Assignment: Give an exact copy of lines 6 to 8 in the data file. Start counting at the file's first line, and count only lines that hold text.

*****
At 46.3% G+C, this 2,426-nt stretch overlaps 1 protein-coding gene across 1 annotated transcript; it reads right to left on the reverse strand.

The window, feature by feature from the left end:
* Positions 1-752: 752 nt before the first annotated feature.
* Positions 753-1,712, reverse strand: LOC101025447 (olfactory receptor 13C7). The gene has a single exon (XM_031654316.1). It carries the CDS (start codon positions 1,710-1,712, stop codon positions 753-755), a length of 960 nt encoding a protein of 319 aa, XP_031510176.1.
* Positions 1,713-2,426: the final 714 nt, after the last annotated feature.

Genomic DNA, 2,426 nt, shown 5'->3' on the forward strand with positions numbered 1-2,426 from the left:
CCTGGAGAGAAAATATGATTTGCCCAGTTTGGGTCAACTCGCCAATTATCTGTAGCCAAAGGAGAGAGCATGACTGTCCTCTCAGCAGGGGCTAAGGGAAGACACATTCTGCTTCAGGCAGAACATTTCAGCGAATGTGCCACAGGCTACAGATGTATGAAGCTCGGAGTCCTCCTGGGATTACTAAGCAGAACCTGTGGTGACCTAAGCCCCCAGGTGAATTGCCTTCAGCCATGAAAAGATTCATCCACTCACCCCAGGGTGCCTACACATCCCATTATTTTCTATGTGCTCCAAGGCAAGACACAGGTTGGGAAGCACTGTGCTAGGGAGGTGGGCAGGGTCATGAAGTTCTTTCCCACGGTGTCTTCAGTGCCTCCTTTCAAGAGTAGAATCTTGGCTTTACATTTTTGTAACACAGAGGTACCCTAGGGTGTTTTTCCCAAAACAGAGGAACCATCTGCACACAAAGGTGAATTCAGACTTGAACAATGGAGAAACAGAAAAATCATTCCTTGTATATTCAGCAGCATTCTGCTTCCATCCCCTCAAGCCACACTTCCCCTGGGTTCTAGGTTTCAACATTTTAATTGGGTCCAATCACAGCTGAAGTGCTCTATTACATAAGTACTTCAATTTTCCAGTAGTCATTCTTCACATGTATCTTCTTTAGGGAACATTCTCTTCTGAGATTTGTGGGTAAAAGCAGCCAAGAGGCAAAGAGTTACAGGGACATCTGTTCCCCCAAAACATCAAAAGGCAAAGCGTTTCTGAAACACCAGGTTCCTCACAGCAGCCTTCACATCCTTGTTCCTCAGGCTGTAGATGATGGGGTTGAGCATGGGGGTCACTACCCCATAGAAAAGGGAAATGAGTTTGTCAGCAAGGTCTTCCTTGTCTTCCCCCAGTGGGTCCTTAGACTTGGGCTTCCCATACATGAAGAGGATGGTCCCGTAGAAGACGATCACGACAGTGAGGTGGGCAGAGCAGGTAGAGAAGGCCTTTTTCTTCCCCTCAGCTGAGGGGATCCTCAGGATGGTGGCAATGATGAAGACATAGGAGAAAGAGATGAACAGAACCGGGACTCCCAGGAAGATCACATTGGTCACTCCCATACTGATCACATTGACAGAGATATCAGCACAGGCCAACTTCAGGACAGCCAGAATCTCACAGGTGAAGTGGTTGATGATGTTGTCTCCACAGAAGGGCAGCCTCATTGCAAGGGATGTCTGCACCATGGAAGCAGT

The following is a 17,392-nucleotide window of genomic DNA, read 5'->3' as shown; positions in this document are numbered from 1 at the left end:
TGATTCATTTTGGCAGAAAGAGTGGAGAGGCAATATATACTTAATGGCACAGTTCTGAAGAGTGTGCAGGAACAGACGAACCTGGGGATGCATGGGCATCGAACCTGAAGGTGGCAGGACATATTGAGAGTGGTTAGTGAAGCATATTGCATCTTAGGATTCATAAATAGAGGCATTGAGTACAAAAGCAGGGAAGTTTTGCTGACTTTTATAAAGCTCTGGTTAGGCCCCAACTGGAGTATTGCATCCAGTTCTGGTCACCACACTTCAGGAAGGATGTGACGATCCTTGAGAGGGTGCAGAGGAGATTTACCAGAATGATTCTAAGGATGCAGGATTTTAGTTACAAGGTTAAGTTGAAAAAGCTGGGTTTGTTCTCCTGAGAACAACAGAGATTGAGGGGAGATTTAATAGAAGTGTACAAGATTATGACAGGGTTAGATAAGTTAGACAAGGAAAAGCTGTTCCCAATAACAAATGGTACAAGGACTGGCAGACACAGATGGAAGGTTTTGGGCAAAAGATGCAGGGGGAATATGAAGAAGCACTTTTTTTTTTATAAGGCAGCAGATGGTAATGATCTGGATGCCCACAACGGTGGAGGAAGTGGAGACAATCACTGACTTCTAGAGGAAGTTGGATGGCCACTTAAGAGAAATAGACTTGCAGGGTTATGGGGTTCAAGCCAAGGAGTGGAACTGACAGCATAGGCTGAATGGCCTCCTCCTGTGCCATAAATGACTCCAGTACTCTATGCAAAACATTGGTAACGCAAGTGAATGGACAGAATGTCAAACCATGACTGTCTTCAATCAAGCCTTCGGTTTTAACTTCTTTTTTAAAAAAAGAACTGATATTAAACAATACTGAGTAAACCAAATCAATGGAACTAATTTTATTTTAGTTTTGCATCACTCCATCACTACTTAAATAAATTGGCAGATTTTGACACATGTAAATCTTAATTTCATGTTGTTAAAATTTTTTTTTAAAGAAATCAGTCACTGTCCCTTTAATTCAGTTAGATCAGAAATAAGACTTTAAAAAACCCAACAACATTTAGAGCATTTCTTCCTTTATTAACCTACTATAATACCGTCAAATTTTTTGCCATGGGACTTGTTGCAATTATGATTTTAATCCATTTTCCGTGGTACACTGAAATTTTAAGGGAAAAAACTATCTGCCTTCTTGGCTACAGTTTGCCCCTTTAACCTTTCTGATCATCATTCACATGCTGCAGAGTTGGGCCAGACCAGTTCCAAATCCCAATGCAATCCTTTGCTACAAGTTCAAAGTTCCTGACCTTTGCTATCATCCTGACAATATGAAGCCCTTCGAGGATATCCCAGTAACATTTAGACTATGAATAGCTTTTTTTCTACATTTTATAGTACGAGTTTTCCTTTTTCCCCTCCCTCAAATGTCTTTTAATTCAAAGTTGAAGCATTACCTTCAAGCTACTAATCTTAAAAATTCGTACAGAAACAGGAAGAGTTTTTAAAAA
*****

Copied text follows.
Genomic DNA, 2,426 nt, shown 5'->3' on the forward strand with positions numbered 1-2,426 from the left:
CCTGGAGAGAAAATATGATTTGCCCAGTTTGGGTCAACTCGCCAATTATCTGTAGCCAAAGGAGAGAGCATGACTGTCCTCTCAGCAGGGGCTAAGGGAAGACACATTCTGCTTCAGGCAGAACATTTCAGCGAATGTGCCACAGGCTACAGATGTATGAAGCTCGGAGTCCTCCTGGGATTACTAAGCAGAACCTGTGGTGACCTAAGCCCCCAGGTGAATTGCCTTCAGCCATGAAAAGATTCATCCACTCACCCCAGGGTGCCTACACATCCCATTATTTTCTATGTGCTCCAAGGCAAGACACAGGTTGGGAAGCACTGTGCTAGGGAGGTGGGCAGGGTCATGAAGTTCTTTCCCACGGTGTCTTCAGTGCCTCCTTTCAAGAGTAGAATCTTGGCTTTACATTTTTGTAACACAGAGGTACCCTAGGGTGTTTTTCCCAAAACAGAGGAACCATCTGCACACAAAGGTGAATTCAGACTTGAACAATGGAGAAACAGAAAAATCATTCCTTGTATATTCAGCAGCATTCTGCTTCCATCCCCTCAAGCCACACTTCCCCTGGGTTCTAGGTTTCAACATTTTAATTGGGTCCAATCACAGCTGAAGTGCTCTATTACATAAGTACTTCAATTTTCCAGTAGTCATTCTTCACATGTATCTTCTTTAGGGAACATTCTCTTCTGAGATTTGTGGGTAAAAGCAGCCAAGAGGCAAAGAGTTACAGGGACATCTGTTCCCCCAAAACATCAAAAGGCAAAGCGTTTCTGAAACACCAGGTTCCTCACAGCAGCCTTCACATCCTTGTTCCTCAGGCTGTAGATGATGGGGTTGAGCATGGGGGTCACTACCCCATAGAAAAGGGAAATGAGTTTGTCAGCAAGGTCTTCCTTGTCTTCCCCCAGTGGGTCCTTAGACTTGGGCTTCCCATACATGAAGAGGATGGTCCCGTAGAAGACGATCACGACAGTGAGGTGGGCAGAGCAGGTAGAGAAGGCCTTTTTCTTCCCCTCAGCTGAGGGGATCCTCAGGATGGTGGCAATGATGAAGACATAGGAGAAAGAGATGAACAGAACCGGGACTCCCAGGAAGATCACATTGGTCACTCCCATACTGATCACATTGACAGAGATATCAGCACAGGCCAACTTCAGGACAGCCAGAATCTCACAGGTGAAGTGGTTGATGATGTTGTCTCCACAGAAGGGCAGCCTCATTGCAAGGGATGTCTGCACCATGGAAGCAGT

The following is a 17,392-nucleotide window of genomic DNA, read 5'->3' as shown; positions in this document are numbered from 1 at the left end: